It's an entertaining film and hence, I imagine, a rewatchable one. There's never a dull moment and it's paced with a precision that Innaritu has not shown since his debut feature. But it's also a very uneven film, partly because it never settles a consistent tone, but also because certain elements undermine the experience. Lubezki's cinematography is distractingly showy and mistakes theatricality for conveying the experience of the theatre. Keaton's performance is rather lifeless. He's cartoonish in the big moments and dull in the smaller ones. Norton, Ryan and Riseborough all do very strong work and the innovative score is effective, but the philosophizing becomes tedious (even though the film never does). There are a lot of ideas at play here but quite what Innaritu is saying about them isn't clear. It feels as though Birdman has its head so far up its own ass and is so self-aware of its meta coolness that it forgets there is an emotional truth to be found in this story. Still, that undefinable, unquantifiable element was there: I had tons of fun watching this!

Tangna (Naderi, 1972, C+)
There are issues with the film's rhythm pacing has always been my biggest challenge with Naderi's cinema and its formal and thematic repetition borders on poverty porn, but it is an otherwise very confrontational study of lower class Iranian life in the years leading up to the revolution, discussing crime, rape and moral bankruptcy in ways few films dared, or were allowed, to do. 

The Taking of Pelham One Two Three (Sargent, 1974, A-)
This is everything the modern Hollywood action thriller isn't: measured, resonant, politically thoughtful and socially conscious, superbly-paced without suffocating the audience with its style.

2001: A Space Odyssey (Kubrick, 1968, A)
There is little that has not been written about this monumental work, but seeing it on the big screen on 70mm projection, I was inspired and overwhelmed by its majestic design and thematic depth more so than before. This is cinema itself.

The Overnighters (Moss, 2014, B-) (review)
"The Overnighters is painful to watch, in significant part because despite the large cast of characters that it considers, it never loses touch with them as individuals. They are not a disenfranchised mass, and the film isn’t a political rhetoric about caring for the poor. They are human beings with lives and stories and pains that transcend beyond their misfortunes and Moss’s greatest accomplishment is that he conveys that in spite of the limited time he spends with each person."

Nightcrawler (Gilroy, 2014, B+/A-)
Anchored by an astonishing performance by Jake Gyllenhaal, Nightcrawler is a relentlessly entertaining, beautifully stylized film about the corporate greed and rhetoric that defines American capitalism, infused with a satirical look at the mechanics (and agendas) of the American media, though this latter aspect of the film is more obvious and less original.

That Obscure Object of Desire (Bunuel, 1977, A) (thoughts)
"That all these ideas [about politics and sexuality] come together so seamlessly to create a timeless commentary on the clash of the old order with the modern world is no surprise: this is the work of two artists [Bunuel and Carriere] who had come to a perfect understanding without compromising each other's wild creativity, working together in complete harmony."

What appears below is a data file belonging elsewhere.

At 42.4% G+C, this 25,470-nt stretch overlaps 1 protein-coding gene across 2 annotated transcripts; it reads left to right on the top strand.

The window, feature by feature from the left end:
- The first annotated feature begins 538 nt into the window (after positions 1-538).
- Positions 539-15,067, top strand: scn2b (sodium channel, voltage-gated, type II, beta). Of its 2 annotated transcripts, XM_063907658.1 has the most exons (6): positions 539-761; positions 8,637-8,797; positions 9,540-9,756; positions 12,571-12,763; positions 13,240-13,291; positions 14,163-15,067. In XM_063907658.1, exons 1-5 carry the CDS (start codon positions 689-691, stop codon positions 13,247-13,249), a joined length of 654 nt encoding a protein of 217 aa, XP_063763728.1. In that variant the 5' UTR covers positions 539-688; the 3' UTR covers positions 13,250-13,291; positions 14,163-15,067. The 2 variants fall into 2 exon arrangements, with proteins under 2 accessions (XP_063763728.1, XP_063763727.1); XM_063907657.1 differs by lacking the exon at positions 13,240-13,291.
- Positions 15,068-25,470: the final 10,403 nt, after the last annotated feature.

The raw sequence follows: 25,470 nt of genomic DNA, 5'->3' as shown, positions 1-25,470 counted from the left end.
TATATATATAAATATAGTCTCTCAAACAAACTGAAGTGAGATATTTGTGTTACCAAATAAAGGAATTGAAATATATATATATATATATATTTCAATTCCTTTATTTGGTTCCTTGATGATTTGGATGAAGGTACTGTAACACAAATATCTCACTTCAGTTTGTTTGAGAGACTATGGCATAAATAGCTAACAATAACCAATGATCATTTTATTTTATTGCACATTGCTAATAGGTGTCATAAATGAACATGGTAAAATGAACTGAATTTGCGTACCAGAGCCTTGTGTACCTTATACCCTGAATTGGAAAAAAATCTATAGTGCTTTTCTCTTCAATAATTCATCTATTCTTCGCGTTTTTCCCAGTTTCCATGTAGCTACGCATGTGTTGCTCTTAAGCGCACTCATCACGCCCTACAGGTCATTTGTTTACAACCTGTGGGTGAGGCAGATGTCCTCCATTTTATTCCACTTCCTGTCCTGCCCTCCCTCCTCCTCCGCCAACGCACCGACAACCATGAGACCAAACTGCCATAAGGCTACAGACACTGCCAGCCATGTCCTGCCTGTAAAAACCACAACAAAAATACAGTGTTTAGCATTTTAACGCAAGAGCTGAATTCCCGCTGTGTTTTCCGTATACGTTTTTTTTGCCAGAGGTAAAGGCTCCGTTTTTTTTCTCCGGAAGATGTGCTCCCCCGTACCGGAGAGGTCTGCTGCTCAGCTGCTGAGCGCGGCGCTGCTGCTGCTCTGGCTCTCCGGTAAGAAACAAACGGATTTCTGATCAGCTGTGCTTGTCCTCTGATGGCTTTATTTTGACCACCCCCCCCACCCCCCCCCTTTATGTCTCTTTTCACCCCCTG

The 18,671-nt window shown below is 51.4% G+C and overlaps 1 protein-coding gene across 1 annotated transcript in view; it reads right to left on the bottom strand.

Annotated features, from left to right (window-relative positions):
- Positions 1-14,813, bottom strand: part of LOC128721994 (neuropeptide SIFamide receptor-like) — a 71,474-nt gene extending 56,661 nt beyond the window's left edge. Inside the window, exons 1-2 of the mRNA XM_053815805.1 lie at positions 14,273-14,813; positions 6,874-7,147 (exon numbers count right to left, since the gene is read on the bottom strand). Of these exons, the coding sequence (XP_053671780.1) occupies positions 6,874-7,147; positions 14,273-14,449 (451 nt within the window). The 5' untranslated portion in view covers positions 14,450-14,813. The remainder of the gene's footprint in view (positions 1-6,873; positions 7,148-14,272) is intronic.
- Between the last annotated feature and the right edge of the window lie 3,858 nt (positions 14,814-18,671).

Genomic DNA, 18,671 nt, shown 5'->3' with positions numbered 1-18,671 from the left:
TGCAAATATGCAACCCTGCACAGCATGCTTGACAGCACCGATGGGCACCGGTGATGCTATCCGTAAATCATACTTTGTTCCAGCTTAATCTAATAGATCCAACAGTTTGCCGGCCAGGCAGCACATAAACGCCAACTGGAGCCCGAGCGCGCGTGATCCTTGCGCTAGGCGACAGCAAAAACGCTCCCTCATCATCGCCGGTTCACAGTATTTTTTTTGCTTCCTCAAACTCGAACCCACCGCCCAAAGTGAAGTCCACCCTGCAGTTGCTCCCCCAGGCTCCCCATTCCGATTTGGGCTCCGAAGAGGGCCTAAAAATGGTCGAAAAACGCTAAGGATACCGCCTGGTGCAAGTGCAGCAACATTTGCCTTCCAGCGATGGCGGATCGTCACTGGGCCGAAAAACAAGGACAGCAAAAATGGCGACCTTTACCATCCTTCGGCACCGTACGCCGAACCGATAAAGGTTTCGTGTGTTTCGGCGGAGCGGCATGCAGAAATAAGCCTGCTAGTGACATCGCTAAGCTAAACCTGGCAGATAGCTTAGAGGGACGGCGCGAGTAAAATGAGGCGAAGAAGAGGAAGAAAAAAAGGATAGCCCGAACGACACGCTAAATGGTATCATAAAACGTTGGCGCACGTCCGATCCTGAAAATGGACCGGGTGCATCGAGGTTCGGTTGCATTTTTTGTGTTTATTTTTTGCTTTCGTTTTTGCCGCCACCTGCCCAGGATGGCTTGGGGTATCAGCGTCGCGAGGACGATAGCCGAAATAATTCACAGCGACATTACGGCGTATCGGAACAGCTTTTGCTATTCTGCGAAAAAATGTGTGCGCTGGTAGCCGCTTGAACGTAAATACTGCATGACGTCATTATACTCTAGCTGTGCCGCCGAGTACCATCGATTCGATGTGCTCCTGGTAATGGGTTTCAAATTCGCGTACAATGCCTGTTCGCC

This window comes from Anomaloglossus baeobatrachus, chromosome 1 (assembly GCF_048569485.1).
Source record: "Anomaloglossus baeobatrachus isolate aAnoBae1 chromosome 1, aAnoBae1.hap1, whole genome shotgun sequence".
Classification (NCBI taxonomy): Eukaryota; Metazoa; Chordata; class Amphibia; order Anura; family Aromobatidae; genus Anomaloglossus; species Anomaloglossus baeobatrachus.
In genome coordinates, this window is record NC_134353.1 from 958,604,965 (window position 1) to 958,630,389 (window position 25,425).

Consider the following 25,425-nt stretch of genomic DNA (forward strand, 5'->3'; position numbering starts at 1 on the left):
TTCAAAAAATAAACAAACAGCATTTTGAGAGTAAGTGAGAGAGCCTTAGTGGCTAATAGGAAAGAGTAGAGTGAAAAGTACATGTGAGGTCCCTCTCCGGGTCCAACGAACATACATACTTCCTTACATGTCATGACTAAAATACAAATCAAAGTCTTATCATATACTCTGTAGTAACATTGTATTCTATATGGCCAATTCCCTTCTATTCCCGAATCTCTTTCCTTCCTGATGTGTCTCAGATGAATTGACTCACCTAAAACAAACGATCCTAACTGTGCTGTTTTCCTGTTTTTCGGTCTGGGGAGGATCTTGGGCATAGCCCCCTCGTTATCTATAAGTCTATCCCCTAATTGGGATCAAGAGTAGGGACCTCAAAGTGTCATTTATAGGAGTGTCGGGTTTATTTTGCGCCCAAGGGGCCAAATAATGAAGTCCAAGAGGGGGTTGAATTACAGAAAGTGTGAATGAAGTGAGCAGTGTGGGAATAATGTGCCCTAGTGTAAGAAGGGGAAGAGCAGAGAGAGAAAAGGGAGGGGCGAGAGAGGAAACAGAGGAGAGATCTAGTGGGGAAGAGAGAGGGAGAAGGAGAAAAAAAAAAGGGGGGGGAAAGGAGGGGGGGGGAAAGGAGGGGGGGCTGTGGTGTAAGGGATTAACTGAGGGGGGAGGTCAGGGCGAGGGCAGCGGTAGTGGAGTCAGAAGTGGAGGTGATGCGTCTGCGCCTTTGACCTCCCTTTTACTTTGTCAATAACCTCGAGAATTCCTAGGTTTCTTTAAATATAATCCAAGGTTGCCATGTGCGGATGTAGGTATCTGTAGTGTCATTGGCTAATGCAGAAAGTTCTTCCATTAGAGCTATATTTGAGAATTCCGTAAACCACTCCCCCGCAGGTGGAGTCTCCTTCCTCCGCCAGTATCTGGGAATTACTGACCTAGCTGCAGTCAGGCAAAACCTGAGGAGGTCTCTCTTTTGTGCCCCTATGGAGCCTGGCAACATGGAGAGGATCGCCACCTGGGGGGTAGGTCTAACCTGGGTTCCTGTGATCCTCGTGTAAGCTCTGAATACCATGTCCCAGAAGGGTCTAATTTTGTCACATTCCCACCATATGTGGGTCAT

The Phantom of Liberty (Bunuel, 1974, B-)
An episodic, dream-like structure lent to a story with a bigger thematic reach than it can successfully harness. The episodes intermittently feel incoherent, though as individual pieces, they retain Bunuel's trademark mastery of structured chaos.

Nov 24, 2014


Grade: C

*This review was originally published at Movie Mezzanine

In Mona Fastvold’s debut feature, The Sleepwalker, Kaia (Gitte Witt) and Andrew (Christopher Abbott) are a young couple who have recently began residing in the former’s paternal house, a remote and gargantuan building surrounded with untamed nature and filled with remnants of a family whose dysfunctions are plain even in small, dusty photographs. Their serene stay consists of a gradual attempt at renovating the place, which is cut short by the abrupt entrance of Kaia’s sister, Christine (Stephanie Ellis). Christine is a troubled young woman whose nervous gestures betray something deeply broken inside her. Shortly after it is revealed that she is pregnant, her fiancé, Ira (Brady Corbet) also arrives, completing a quartet that is no less problematic than the original family.

Christine is soon proved to be the sleepwalker of the title, though not before an increasingly uncomfortable dinner-table conversation reveals a mysterious past relationship between her and Andrew. The primary force of the plot is the mystery surrounding their childhood and their potentially abusive father. The large burn marks on Kaia’s body are particularly a source of intrigue: possibly the result of a violent fire set to the home’s garage by Christine or a severe punishment by their absent father, or perhaps some other unknown secret the film cares little to expand upon.

These mysterious elements allow Fastvold – who co-wrote the film with Corbet – to create an eerie ambience that feels genuinely terrifying at times. One particular sequence, in which Andrew leaves the house for the next-door garage at night induces horror with such nonchalant ease that one wonders what could have been if a first-time director of such confidence had better material on paper to work with. For every moment of brilliance as such, there is one in which a clichéd horror trope is used to pointless effect – a knife for a birthday gift!